While the 108MP sensor obviously stands out on the Ultra, the telephoto lens is the real star. Samsung’s claims are true—it can reach up to an insane 100X—but you’re unlikely to use it at that distance very often. As you can see above, the pictures it captures aren’t really ones you’ll want to display. Plus there's the creep factor: I was able to see clear across my wide yard into my neighbor’s kitchen window. Still, when you see just how far it can go, it’s pretty mind-blowing.
The S20 Ultra is even more impressive when you zoom out. While 2X or 3X optical zoom is pretty standard for premium Android phones, Samsung says the S20 Ultra has a 10X “lossless” zoom that combines 4X optical and 6X digital zoom with AI to reduce the noise you'd normally get with digital zoom. It’s quite good: Photography purists will still see some telltale digital smartphone artifacts at 10X, but it’s an excellent first step, and the quality should improve with steady updates.
Speaking of improvement, Samsung has put a good deal of work into its night mode, and the effort shows on the S20 Ultra. Most of the heavy lifting is done by the ISOCELL Bright HM1 image sensor that powers the 108MP lens—night mode shots are using 9-to-1 nona binning to turn 0.8μm pixels into 2.4μm—but Samsung’s maturing algorithm deserves some credit too. On the S10, night shots were largely overexposed, but there’s much more nuance on the Ultra. Shadows and highlights are preserved, and in some shots, I actually preferred the S20 Ultra’s night mode to the Pixel 4's. The new countdown interface that’s built into the shutter is extremely clever and the best implementation I’ve used so far.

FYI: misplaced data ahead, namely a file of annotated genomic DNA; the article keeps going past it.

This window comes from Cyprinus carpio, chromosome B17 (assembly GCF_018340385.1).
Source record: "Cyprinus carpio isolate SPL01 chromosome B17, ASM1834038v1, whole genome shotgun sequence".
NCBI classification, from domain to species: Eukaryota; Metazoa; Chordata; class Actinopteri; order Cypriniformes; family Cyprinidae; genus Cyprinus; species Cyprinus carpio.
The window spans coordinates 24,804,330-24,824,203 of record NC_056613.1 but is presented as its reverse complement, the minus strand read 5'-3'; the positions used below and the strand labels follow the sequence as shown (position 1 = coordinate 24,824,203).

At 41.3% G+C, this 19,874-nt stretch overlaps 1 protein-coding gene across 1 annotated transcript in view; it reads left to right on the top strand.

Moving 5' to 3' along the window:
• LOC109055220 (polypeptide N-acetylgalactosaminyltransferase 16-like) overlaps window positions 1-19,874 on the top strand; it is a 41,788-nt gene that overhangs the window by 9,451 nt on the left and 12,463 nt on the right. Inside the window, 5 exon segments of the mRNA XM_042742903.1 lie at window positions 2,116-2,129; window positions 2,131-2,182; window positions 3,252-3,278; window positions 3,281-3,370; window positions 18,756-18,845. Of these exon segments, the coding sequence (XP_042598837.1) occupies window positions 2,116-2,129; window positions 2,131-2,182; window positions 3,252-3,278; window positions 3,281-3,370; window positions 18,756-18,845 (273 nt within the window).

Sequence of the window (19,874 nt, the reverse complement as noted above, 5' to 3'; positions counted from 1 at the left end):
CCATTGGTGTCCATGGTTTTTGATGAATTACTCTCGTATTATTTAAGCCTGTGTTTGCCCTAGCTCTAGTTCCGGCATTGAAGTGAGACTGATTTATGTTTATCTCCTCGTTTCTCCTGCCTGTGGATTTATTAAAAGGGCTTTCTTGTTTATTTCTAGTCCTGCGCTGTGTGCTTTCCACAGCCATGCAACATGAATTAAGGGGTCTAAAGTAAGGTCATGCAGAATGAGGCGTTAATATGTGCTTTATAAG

Samsung also continues to make strides with portrait mode. Even without a second selfie cam like the S10+, edges are crisp, and wisps of hair are recognized. The rear camera excelled thanks to the time-of-flight sensor, though the aggressive AI tended to smooth faces a bit too much with the selfie cam.
The S20 Ultra camera’s other claim to fame is 8K video recording, which you can capture at 30 fps. You’ll need a lot of space for it—every minute will eat up about 600MB of storage—and some of those clips might need to be reshot. That’s because of a bug that messes with the S20 Ultra’s autofocus. Samsung has supposedly rolled out a fix for it in Korea, but my device, which has already gotten the March update, hasn’t received it yet (or if it has, it’s not fixed). The autofocus issue affects photos as well, but it’s more apparent in videos, where tapping the screen to focus manually is more of a nuisance.